The Australian paralysis tick, Ixodes holocyclus, causes paralysis predominantly in dogs and cats in the Eastern coastal regions of Australia. Rapid onset of effect of a parasiticide is critical to minimize the deleterious effects of these tick infestations, especially tick paralysis caused by the salivary neurotoxin. The speed of kill of a novel orally administered isoxazoline parasiticide, sarolaner chewable tablets (Simparica(®)), against I. holocyclus on dogs was evaluated and compared with afoxolaner (NexGard(®)) for 5 weeks after a single oral dose.
Twenty-four (24) dogs were randomly allocated to treatment with either placebo, sarolaner (label dose of 2 to 4 mg/kg as per dosing table), or afoxolaner (label dose of 2.7 to 6.9 mg/kg) based on pre-treatment body weights. Following artificial infestation on Day -1, dogs were examined and live ticks counted at 8, 12, 24 and 48 h after treatment on Day 0, and at 12, 24 and 48 h after subsequent re-infestations on Days 7, 14, 21, 28 and 35. Efficacy was determined at each time point relative to counts for placebo dogs based on geometric means.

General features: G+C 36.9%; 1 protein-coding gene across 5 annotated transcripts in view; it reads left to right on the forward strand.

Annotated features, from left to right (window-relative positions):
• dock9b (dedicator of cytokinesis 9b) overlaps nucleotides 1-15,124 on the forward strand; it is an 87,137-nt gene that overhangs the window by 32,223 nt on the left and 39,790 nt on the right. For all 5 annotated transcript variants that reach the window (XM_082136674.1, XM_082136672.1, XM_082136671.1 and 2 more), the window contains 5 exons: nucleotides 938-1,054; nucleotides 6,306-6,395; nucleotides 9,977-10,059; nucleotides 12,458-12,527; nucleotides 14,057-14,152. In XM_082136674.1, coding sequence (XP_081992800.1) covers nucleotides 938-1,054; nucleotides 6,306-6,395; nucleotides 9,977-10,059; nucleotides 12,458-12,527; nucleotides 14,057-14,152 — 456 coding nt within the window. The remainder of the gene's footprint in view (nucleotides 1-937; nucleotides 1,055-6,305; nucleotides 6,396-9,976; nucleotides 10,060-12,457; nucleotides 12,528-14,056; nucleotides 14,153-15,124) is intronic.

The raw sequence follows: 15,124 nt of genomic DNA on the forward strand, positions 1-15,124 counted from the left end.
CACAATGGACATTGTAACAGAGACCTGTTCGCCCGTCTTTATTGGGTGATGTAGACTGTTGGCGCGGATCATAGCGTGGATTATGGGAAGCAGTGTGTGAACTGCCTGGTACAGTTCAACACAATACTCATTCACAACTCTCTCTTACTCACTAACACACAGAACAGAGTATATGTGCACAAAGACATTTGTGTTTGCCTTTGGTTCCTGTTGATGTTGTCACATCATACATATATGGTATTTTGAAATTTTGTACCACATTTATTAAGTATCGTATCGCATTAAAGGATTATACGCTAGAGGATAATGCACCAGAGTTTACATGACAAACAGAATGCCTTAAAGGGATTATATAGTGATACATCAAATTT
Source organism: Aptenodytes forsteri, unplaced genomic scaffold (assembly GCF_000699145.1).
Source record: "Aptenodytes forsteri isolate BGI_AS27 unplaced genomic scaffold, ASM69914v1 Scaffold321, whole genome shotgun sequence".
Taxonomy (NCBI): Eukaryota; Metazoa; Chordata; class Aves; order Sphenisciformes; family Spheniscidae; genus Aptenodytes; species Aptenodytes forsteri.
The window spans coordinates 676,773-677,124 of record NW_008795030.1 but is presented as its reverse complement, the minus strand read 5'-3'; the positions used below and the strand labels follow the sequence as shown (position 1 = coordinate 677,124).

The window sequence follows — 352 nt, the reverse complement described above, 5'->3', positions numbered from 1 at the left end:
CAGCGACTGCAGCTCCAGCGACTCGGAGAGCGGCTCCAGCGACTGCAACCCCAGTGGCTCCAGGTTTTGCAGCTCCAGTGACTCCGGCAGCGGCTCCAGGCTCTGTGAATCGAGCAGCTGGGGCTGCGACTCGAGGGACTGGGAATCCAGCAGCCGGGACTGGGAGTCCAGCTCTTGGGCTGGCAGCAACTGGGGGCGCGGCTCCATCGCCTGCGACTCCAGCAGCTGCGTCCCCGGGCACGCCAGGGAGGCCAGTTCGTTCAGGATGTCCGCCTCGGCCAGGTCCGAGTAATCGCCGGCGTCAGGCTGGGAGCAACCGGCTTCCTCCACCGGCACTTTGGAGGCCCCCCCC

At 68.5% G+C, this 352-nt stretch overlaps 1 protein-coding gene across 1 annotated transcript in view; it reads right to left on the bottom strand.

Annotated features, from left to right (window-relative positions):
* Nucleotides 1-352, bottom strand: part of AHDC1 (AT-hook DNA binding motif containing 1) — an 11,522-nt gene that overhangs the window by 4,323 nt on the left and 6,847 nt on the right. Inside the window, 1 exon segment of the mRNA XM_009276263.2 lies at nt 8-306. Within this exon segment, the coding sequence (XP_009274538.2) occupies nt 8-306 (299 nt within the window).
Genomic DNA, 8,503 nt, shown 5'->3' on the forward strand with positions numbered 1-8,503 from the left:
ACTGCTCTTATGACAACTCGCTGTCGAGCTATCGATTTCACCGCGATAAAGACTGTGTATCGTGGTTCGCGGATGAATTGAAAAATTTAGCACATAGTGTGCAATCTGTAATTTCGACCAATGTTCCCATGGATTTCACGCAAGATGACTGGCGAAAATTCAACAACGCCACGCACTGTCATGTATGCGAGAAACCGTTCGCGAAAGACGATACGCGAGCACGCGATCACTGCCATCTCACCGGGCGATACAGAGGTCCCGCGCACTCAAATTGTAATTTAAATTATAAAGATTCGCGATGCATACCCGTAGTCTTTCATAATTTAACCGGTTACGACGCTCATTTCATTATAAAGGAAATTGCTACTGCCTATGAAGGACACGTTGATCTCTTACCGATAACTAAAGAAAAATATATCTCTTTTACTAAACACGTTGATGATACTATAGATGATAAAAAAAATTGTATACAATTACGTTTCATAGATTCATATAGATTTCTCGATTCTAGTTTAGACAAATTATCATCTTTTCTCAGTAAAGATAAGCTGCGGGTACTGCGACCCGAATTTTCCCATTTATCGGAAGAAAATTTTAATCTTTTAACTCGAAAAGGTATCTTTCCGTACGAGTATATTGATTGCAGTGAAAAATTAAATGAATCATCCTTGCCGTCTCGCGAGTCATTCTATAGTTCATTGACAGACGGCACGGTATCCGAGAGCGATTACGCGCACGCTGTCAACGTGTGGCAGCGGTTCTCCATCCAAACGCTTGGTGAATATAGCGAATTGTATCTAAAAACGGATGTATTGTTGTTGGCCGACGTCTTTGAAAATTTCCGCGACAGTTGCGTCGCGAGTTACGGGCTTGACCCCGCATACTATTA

At 8 and 12 h time points on Day 0, sarolaner-treated dogs had significantly lower geometric mean tick counts compared to the dogs treated with afoxolaner (P ≤ 0.0303). Efficacy of sarolaner against an existing infestation was 86.2 and 96.9% compared with that of afoxolaner which had efficacy of 21.3 and 85.0% at 8 and 12 h time points, respectively. Against subsequent weekly re-infestations at 12 h time points, treatment with sarolaner resulted in significantly lower geometric mean tick counts than afoxolaner-treated dogs on all days (P ≤ 0.0077) with the efficacy ranging from 60.2 to 92.2%, compared to 5.8 to 61.0% in the afoxolaner-treated dogs. Against subsequent weekly re-infestations at the 24 h time points on Days 22 and 36, efficacy of sarolaner was significantly higher at 99.2 and 97.9%, respectively, compared with afoxolaner which had efficacy of 92.4 and 91.9% (P ≤ 0.0356). At the 48 h time points following each of the five weekly re-infestations, the mean efficacy results of sarolaner and afoxolaner treated dogs were similar on most occasions. There were no adverse reactions to treatments.
In this controlled laboratory evaluation, a single dose of sarolaner had a significantly faster speed of kill against an existing infestation of I. holocyclus, than afoxolaner at 8 and 12 h post-treatment. The rapid and consistent kill of ticks provided by sarolaner within 24 h after a single oral dose and following weekly re-infestations over 35 days suggests this treatment will provide highly effective, rapid and reliable control of ticks over the entire treatment interval, thereby minimizing the risk of tick paralysis in dogs.